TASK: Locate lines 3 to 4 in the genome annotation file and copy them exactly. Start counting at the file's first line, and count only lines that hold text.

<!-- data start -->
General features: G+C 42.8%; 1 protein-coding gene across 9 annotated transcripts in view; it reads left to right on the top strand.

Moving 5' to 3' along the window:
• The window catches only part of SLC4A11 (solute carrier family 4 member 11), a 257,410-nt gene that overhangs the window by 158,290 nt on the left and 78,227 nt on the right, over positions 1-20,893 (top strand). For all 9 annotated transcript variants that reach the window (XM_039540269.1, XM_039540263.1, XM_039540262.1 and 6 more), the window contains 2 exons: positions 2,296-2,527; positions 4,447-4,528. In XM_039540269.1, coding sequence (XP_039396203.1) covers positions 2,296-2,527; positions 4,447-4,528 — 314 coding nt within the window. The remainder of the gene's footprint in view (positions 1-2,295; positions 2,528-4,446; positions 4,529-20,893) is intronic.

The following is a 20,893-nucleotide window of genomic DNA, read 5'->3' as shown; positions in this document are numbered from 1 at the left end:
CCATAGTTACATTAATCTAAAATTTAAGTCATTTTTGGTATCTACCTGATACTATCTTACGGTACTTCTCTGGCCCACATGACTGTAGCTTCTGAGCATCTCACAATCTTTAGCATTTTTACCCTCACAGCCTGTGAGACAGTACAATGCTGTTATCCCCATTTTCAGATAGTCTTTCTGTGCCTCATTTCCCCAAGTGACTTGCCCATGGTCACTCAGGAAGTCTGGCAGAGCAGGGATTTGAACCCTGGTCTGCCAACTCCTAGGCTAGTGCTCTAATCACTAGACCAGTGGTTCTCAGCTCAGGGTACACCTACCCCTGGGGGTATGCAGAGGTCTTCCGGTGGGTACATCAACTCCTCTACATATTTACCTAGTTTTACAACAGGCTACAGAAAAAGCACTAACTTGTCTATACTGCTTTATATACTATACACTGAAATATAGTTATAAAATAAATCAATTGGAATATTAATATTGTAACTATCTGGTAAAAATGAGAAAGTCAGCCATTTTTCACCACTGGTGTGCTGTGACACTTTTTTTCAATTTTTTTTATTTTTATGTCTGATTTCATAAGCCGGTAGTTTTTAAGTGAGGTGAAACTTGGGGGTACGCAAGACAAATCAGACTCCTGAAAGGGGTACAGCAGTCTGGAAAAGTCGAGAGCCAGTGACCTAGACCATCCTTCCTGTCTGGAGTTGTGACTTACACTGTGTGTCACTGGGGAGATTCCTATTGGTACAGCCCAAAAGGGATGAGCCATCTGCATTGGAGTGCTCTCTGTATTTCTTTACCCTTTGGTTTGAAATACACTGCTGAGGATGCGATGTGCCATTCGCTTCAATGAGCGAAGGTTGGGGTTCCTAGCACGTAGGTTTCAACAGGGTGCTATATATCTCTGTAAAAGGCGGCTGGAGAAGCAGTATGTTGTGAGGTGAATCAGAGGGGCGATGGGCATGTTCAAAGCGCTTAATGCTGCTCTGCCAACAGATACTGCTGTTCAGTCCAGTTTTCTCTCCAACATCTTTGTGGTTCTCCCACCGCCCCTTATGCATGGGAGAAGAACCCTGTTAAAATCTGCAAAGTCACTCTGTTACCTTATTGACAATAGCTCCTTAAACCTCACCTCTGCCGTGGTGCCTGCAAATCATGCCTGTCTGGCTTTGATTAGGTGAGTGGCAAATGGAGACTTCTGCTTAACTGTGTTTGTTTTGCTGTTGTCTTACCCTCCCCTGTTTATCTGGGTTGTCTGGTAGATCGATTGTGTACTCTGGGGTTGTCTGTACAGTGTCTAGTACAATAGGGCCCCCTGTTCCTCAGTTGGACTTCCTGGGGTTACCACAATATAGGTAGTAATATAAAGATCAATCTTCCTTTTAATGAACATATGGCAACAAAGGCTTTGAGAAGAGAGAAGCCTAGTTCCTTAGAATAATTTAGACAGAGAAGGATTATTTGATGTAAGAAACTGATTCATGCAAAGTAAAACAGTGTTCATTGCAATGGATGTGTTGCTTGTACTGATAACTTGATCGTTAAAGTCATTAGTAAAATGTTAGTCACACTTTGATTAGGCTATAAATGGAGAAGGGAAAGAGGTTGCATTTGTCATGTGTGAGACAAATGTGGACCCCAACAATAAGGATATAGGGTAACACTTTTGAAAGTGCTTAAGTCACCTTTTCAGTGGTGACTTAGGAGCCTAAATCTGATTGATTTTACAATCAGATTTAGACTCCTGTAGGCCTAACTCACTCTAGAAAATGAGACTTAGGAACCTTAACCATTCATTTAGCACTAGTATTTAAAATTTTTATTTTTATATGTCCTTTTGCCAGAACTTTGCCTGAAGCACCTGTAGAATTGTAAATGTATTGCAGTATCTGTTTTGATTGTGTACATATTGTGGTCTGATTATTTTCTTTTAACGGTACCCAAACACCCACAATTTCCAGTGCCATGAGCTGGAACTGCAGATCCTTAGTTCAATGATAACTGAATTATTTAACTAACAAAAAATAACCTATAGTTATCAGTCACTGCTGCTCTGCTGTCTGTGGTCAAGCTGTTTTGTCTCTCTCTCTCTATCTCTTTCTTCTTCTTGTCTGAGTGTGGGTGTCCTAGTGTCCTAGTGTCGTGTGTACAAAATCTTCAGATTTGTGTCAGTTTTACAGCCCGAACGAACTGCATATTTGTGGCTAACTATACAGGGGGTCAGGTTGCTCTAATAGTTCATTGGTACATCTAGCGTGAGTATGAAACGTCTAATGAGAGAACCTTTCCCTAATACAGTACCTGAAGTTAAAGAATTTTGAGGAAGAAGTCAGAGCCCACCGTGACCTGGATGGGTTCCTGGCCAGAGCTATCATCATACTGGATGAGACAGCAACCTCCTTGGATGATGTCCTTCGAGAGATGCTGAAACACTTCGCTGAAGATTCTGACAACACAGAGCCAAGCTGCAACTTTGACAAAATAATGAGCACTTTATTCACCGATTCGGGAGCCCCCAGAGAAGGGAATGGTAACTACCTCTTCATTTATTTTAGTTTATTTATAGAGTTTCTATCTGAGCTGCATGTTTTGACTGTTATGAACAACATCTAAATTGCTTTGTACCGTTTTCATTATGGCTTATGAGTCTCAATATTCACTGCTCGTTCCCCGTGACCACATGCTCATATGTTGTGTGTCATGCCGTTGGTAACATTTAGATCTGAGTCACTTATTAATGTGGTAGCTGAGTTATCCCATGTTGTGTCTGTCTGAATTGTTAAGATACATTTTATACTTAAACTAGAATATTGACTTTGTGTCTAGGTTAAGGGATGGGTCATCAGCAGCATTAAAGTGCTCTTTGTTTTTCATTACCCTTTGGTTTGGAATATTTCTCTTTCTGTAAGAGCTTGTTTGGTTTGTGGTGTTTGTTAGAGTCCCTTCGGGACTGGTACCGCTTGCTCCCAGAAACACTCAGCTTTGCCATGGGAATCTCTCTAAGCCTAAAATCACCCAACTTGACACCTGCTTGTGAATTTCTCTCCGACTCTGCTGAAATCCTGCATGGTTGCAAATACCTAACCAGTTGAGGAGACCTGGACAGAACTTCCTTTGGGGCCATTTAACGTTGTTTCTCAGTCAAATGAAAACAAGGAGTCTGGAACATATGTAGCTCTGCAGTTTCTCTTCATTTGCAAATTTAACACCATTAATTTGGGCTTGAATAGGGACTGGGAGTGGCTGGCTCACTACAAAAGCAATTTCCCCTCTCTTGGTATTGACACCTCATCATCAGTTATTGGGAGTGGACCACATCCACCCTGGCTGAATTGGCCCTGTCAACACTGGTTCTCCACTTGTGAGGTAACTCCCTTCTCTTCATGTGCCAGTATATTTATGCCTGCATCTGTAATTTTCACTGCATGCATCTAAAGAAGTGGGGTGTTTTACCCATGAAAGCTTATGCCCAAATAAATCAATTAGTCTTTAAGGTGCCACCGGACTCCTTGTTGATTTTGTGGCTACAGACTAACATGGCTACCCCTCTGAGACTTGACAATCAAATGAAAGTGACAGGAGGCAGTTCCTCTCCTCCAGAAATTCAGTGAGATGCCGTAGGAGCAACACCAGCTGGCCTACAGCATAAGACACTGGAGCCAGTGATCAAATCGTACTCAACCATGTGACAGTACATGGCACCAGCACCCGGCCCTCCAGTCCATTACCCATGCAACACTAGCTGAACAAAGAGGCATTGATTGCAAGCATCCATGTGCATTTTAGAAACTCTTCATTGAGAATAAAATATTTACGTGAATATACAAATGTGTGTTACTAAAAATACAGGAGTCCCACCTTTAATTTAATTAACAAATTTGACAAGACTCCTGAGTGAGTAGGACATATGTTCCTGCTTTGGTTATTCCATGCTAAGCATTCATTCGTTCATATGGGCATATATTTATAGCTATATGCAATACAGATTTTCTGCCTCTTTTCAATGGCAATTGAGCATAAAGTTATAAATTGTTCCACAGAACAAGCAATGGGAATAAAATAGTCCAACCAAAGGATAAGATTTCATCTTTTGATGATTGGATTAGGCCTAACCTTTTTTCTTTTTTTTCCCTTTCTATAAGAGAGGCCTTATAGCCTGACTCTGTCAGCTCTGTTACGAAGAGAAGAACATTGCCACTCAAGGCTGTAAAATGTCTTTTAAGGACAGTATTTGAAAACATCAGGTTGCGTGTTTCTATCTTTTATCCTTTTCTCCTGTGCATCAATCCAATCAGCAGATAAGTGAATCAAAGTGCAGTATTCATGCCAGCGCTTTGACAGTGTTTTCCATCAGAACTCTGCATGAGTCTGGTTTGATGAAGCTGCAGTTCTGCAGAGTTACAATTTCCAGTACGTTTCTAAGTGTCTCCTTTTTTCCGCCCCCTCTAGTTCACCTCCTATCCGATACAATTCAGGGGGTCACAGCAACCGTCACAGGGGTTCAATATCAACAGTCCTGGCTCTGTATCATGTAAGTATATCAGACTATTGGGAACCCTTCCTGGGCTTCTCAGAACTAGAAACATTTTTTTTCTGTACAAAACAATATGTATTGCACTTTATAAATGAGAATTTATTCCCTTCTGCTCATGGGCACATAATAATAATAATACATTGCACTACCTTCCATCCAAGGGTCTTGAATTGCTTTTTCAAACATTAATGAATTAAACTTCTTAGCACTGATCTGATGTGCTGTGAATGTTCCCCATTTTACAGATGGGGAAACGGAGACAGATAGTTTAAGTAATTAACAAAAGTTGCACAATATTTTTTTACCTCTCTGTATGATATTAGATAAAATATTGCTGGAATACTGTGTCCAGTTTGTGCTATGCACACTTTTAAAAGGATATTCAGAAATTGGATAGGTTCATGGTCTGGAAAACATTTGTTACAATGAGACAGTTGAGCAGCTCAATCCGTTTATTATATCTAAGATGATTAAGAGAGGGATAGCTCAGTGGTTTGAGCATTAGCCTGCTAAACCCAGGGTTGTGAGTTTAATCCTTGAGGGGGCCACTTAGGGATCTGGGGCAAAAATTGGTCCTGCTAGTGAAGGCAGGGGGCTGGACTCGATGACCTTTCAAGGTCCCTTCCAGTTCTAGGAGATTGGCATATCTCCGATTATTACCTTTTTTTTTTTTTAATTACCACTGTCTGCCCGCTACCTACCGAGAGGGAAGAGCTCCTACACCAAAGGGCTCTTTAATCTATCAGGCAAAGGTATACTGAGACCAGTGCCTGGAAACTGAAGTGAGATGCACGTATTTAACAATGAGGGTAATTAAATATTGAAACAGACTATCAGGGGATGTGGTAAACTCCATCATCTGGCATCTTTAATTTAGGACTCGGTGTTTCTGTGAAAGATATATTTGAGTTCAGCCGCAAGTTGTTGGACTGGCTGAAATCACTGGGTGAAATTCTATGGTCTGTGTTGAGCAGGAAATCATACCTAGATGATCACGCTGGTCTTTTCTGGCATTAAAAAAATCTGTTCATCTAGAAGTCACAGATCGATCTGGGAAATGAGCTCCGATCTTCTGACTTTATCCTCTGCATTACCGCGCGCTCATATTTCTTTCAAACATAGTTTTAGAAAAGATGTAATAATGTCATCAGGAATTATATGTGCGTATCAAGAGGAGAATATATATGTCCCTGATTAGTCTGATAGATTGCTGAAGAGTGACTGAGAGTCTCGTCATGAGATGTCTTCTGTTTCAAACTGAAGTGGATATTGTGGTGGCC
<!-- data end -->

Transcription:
• The window catches only part of SLC4A11 (solute carrier family 4 member 11), a 257,410-nt gene that overhangs the window by 158,290 nt on the left and 78,227 nt on the right, over positions 1-20,893 (top strand). For all 9 annotated transcript variants that reach the window (XM_039540269.1, XM_039540263.1, XM_039540262.1 and 6 more), the window contains 2 exons: positions 2,296-2,527; positions 4,447-4,528. In XM_039540269.1, coding sequence (XP_039396203.1) covers positions 2,296-2,527; positions 4,447-4,528 — 314 coding nt within the window. The remainder of the gene's footprint in view (positions 1-2,295; positions 2,528-4,446; positions 4,529-20,893) is intronic.

The following is a 20,893-nucleotide window of genomic DNA, read 5'->3' as shown; positions in this document are numbered from 1 at the left end: